July 31, 2020
As the second-largest Islamic festival — Eid ul Adha — gets underway, chock-a-block traffic near bustling livestock markets (mandi) and hordes of giddy customers swarming hulking animals are usually a common sight in Pakistan. Touted as the festival of sacrifice, the event coincides with Hajj and commemorates Prophet Ibrahim’s devotion to Allah. The main religious ritual during this festival is the qurbani, or sacrifice, of an animal — a goat, sheep, cow, buffalo, or camel — which signifies willingness to sacrifice for Allah.
But the coronavirus pandemic has thrown a wrench into this year’s festivities, which begin on Saturday in Pakistan and go until Monday. The fear of contracting the virus and government restrictions on cattle markets have kept crowds away, giving the country’s nascent online cattle platforms and virtual sacrificial services a new lease of life. Qurbani has gone digital.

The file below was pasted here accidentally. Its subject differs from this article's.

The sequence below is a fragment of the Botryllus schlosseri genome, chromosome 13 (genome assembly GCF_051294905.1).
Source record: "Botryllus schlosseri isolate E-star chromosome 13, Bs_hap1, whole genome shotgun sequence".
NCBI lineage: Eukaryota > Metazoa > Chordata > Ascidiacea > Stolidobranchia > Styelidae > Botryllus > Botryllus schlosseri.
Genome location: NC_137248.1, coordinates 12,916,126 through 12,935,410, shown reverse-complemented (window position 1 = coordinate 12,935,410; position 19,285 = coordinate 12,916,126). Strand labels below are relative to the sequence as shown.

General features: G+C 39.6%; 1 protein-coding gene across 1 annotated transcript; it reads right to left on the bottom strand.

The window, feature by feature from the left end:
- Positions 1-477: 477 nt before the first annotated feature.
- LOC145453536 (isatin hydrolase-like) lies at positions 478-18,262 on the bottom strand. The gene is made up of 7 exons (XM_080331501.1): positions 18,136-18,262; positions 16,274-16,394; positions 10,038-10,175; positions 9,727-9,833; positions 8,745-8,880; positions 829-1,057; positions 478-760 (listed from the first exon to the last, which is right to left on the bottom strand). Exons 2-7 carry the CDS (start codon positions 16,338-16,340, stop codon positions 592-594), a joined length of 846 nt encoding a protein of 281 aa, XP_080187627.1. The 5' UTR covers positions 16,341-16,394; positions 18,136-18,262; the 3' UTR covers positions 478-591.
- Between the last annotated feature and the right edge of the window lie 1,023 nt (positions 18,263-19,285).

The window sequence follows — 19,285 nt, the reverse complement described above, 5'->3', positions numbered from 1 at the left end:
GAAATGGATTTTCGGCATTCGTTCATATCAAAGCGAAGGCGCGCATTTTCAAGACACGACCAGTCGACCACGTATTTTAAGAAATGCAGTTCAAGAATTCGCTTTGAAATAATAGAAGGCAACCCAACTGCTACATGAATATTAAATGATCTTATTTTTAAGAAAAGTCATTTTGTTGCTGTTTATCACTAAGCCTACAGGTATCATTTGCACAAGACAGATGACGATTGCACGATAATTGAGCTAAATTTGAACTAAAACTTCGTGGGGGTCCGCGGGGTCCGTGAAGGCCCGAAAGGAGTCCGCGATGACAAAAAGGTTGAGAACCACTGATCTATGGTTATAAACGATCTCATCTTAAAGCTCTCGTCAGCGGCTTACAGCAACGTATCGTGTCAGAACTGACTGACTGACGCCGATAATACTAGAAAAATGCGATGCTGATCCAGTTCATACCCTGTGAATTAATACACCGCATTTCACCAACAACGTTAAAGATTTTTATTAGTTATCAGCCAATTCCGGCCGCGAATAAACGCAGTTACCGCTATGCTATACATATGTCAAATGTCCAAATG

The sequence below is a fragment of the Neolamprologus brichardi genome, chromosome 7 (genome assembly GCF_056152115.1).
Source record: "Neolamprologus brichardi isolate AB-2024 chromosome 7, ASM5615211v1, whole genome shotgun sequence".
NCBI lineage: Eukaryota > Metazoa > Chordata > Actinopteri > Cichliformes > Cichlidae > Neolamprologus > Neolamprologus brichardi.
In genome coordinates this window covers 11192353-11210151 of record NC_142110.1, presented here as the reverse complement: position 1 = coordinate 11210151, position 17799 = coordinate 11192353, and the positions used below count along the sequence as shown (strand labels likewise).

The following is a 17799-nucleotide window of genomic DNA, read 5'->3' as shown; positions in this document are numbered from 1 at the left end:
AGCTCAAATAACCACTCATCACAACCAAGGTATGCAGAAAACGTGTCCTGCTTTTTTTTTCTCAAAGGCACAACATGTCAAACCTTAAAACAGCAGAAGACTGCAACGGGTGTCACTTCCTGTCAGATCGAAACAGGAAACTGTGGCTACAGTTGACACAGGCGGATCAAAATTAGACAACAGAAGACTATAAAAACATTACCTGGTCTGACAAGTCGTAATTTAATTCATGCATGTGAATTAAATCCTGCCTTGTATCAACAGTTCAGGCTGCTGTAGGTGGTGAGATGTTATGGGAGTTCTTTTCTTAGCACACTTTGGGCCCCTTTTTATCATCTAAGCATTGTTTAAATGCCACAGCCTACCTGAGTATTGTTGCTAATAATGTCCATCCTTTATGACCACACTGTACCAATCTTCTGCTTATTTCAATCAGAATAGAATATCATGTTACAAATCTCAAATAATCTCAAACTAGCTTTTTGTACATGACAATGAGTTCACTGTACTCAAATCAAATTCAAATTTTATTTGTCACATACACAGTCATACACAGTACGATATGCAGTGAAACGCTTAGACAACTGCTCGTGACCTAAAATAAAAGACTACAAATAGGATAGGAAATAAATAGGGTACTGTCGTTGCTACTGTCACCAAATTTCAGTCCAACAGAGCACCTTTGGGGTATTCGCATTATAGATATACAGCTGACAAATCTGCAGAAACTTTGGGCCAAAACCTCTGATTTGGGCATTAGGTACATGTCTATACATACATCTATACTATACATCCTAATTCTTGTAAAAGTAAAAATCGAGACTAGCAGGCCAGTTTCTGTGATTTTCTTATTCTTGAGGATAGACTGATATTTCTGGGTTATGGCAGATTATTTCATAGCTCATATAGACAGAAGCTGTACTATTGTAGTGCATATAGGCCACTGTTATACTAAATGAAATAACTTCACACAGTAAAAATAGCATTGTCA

Traditional qurbani, or sacrifice, involves purchasing an animal, taking care of it during the days leading up to Eid, and then sacrificing it during one of the three designated Eid days. Meat from qurbani animals should be distributed in three equal parts and shared with family, friends, and the poor — both Muslim and non-Muslim alike. Many well-to-do Muslims opt to have entire animals sacrificed in the name of charity and distribute the meat to impoverished communities or to a charity.